Smart Music

Each of our boys plays an instrument (or two).  Every afternoon, we experience “music madness.”  The three of them practice at the same time.  Saxophone and trumpet upstairs; cello in the family room. 


During Sam’s most recent trumpet lesson, his teacher invited me to join the lesson for a few minutes.  He opened his laptop to Smart Music—a computer program that students use to record their songs during the week for the teacher to listen to and grade.  Sam’s teacher was curious about the comments that I had been writing below many of Sam’s music submissions:


“Sam forgot how to play B flat.”


“Sam was really tired during this one and said he just wanted to do one more.”


“Sam spent a lot of time on this.” 


The most frequent comment was:  “Sam worked really hard on this one!!!!!!!!!”


Of course, I hadn’t written any of the comments, but for months upon months, his teacher thought that I had.  He was convinced I was advocating for Sam and in some cases, making excuses for him.  When we realized that this nine-year old boy was the author of the comments, our beloved trumpet teacher asked Sam if he often spoke of himself in the third person. 


I couldn’t stop laughing when I discovered that my quiet middle child had been impersonating me over Smart Music.  I was dying to know what I had “said” to his teacher.  When I looked it up, I discovered that on Smart Music, I sounded encouraging and kind.  I was Sam’s biggest musical ally and defender.  But in real life, I’m more like Cinderella’s stepmom sending the kids to their rooms to practice as I shout upstairs:  “Shut your door and don’t come down ‘til your finished practicing!”


The difficulty with Smart Music is that the computer never gives Sam 100%.  Even though he practices and works hard, the computer often records his grade as a mere 55%.  He comes in a hair early or a hair late; he holds a note too long or too short; he forgets to play B flat; his rhythm is off ever so slightly.  Smart Music doesn’t miss a beat.  Wrong notes turn red; early or late entries turn orange and perfectly played notes are colored green.  Smart Music records all of your musical sins.  And Sam’s spirit crumbles under the weight of a staff screaming with red notes.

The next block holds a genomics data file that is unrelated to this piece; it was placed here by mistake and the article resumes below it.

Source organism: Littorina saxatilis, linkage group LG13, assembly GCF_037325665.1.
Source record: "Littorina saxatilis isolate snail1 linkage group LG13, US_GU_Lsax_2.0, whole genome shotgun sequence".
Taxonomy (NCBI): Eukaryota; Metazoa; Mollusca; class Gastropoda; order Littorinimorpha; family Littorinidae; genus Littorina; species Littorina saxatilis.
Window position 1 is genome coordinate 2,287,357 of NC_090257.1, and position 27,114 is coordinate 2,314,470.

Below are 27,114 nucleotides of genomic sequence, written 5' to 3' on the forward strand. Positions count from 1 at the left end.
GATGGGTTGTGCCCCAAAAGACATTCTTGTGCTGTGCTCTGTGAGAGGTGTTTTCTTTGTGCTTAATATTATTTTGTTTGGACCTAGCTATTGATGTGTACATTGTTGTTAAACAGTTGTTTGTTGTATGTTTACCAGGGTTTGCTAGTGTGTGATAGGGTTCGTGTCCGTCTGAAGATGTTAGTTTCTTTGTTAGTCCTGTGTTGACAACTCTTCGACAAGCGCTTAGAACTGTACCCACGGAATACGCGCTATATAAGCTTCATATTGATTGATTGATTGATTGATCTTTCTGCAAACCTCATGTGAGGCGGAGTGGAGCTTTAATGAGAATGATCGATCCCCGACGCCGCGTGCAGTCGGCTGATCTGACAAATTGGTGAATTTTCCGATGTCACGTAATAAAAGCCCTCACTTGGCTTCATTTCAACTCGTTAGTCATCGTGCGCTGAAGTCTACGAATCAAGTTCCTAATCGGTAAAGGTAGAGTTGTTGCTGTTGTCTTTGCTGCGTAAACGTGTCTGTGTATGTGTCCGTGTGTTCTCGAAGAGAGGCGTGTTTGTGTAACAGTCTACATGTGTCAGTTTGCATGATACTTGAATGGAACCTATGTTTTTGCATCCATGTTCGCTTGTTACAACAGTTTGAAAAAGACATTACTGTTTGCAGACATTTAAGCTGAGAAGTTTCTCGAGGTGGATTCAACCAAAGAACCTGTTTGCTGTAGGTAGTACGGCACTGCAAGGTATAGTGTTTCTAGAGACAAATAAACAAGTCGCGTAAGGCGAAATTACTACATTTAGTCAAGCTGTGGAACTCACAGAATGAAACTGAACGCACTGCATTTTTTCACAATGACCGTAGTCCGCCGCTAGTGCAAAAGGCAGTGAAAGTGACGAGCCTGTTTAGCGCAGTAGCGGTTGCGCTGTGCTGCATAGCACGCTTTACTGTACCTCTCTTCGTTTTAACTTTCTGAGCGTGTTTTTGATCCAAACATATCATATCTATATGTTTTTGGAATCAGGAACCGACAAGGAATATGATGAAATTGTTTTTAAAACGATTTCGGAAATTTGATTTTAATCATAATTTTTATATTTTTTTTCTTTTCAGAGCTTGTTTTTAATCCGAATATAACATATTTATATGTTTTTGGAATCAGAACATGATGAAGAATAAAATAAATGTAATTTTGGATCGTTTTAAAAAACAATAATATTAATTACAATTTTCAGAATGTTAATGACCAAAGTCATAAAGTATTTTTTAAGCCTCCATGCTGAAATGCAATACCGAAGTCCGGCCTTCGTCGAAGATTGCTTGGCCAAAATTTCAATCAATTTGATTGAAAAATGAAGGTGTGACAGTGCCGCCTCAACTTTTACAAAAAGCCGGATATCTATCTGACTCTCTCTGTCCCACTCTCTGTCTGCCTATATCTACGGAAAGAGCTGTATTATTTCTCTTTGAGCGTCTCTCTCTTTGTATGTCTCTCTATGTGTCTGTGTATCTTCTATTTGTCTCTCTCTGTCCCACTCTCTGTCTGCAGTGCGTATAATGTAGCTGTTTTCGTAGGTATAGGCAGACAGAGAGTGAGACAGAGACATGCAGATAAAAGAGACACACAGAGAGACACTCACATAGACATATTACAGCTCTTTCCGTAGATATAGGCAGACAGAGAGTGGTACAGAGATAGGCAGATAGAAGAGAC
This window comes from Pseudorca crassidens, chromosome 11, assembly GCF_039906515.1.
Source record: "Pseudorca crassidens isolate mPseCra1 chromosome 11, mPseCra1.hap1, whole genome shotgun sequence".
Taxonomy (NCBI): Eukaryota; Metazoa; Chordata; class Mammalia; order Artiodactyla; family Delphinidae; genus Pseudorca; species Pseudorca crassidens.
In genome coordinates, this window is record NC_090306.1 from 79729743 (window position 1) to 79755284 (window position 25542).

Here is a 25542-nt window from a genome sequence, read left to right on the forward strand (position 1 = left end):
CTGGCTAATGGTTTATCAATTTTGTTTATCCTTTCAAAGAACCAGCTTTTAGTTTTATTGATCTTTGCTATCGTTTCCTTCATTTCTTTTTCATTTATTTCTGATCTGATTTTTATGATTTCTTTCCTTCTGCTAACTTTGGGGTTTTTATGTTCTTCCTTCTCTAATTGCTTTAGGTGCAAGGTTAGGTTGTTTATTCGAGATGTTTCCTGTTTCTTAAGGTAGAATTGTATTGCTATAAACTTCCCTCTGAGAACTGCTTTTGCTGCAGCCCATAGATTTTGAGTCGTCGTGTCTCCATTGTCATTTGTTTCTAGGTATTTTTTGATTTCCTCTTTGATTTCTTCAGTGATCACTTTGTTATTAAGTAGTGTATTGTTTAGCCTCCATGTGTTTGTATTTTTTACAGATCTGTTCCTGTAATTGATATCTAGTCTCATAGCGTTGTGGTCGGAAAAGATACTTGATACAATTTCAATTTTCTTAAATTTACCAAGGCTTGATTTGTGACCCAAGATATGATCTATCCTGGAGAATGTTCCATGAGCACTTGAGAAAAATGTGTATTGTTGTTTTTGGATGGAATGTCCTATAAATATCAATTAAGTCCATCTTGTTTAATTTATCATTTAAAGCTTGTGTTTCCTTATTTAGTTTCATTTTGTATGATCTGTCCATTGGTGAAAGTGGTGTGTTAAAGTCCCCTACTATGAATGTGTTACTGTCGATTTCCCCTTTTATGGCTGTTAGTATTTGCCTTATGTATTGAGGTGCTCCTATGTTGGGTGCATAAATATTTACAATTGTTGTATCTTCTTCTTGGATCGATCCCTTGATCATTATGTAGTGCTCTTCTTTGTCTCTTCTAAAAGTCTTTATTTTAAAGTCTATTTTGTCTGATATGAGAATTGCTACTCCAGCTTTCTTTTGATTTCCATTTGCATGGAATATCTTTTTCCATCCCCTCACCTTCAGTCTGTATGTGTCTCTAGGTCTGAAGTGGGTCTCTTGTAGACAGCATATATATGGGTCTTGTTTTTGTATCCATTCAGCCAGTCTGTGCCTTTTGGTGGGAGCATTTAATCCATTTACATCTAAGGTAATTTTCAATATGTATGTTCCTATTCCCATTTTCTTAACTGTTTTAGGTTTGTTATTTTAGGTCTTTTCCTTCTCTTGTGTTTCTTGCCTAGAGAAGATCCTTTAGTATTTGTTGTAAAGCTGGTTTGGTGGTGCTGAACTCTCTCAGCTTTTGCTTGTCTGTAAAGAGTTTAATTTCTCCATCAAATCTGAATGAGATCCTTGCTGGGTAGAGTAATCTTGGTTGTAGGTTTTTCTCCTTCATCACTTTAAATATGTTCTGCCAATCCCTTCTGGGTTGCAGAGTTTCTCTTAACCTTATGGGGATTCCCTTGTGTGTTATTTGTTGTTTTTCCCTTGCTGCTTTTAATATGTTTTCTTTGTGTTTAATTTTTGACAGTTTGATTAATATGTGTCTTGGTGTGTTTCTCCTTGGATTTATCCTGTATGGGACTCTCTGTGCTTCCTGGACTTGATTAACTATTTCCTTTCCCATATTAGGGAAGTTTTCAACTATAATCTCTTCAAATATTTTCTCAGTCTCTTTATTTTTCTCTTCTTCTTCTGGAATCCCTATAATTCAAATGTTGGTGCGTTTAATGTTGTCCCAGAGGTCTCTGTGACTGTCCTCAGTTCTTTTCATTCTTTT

In some ways, Sam’s experience with Smart Music reminds me of our experience with the God’s law.  We can’t achieve all green notes, no matter how hard we try.  The music program simply points out our inadequacies and how far we have to go.  In Romans 3:20-23, the apostle Paul talks about the law.  He says:

“Therefore no one will be declared righteous in God’s sight by the works of the law; rather, through the law we become conscious of our sin.  But now apart from the law the righteousness of God has been made known, to which the Law and the Prophets testify. This righteousness is given through faith in Jesus Christ to all who believe.” 

Jesus is the answer--because all of us have played wrong notes in this life.  We’ve struck chords of dissonance; chords of disobedience.  Jesus takes our sad, broken song and he makes it sing.  Now that’s smart music.  That’s the music of sacrifice.  One hundred percent.   




Patricia Batten